For the entire month of July and the first half of August, eastern China has been baking in a record-breaking heat wave. Nineteen provinces endured above-normal temperatures. Shanghai broke its all-time record high three times in as many weeks. The current record—40.8 degrees Celsius (105.4°F)—was set on August 7, 2013. At least 40 people have died during the heat wave, including ten in Shanghai, according to the Xinhua news service.
Here’s a NASA satellite image that shows temperature anomalies across China between August 5 and August 12, 2013. Red areas are warmer than the long-term average for the week, while cooler-than-average temperatures are blue.
While much of China was warm during this period, the worst of the heat wave was concentrated near the coast and in Tibet. This weather pattern is tied to a subtropical high-pressure system parked over southern China, according to the China Meteorological Administration.
Though miserable everywhere, the heat wave was likely worst in China’s cities, where manmade surfaces absorb heat during the day and cool slowly at night. As a result, cities are warmer during the day and slower to cool at night, making an extended heat wave more uncomfortable, and more deadly, in a city. The image below shows this “urban heat island” effect in Shanghai.
The image was made with measurements taken on August 13, 2013 by the Thermal Infrared Sensor on the Landsat 8 satellite. The warmest surfaces are yellow, while cooler surfaces are pink. The image shows pockets of very warm areas, particularly downtown, surrounded by cooler suburban areas. The dark purple dots are cold clouds.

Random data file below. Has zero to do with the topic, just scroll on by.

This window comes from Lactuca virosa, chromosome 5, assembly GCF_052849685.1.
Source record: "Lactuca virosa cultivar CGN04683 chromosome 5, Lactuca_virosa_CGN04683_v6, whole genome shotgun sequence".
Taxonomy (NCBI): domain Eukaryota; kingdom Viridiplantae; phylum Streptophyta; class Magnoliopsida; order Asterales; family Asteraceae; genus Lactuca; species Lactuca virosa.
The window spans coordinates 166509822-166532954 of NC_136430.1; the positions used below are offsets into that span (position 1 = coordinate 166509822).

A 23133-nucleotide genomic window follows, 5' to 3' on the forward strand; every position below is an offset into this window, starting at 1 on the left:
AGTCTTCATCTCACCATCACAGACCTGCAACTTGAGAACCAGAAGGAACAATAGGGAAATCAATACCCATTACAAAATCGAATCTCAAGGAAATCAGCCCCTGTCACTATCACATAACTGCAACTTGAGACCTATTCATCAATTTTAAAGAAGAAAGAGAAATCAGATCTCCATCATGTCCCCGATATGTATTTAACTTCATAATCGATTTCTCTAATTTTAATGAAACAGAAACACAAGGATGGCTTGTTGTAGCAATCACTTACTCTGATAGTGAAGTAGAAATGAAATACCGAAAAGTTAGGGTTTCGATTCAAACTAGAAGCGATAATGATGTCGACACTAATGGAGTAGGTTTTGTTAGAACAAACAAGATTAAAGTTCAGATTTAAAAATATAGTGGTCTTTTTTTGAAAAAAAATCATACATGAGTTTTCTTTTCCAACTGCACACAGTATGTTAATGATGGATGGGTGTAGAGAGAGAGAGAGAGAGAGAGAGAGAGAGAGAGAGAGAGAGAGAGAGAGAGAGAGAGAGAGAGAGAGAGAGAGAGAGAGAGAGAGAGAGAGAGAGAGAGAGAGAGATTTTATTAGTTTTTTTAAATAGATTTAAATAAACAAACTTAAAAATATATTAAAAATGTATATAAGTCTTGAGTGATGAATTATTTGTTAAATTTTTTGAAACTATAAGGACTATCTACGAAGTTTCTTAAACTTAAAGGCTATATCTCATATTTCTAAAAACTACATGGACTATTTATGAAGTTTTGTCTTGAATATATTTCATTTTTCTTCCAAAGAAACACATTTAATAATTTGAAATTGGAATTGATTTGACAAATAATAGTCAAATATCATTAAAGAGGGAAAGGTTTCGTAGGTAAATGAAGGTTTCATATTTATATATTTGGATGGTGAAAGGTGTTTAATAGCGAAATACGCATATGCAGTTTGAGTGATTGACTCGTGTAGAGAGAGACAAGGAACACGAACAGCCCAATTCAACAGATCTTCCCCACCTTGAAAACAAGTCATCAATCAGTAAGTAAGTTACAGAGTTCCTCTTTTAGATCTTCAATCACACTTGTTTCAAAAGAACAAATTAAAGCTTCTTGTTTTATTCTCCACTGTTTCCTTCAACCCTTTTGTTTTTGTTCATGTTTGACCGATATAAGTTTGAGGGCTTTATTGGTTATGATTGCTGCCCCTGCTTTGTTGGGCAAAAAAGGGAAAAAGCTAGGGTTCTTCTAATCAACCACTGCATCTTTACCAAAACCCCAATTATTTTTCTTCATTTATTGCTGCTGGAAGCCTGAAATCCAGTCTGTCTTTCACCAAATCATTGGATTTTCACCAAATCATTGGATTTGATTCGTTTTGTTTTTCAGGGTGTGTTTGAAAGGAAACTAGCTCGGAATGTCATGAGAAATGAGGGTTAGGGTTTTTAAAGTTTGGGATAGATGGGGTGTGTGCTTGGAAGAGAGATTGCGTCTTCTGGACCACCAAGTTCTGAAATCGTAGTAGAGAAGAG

Chinese officials have declared a weather emergency, warning residents to limit time outdoors. It is the first time the country has issued a weather warning for heat. China’s National Meteorological Center expected the heat to break sometime after August 15.
Eleanor Imster has helped write and edit EarthSky since 1995. She was an integral part of the award-winning EarthSky radio series almost since it began until it ended in 2013. Today, as Lead Editor at EarthSky.org, she helps present the science and nature stories and photos you enjoy. She also serves as one of the voices of EarthSky on social media platforms including Facebook, Twitter and G+. She and her husband live in Tennessee and have two grown sons.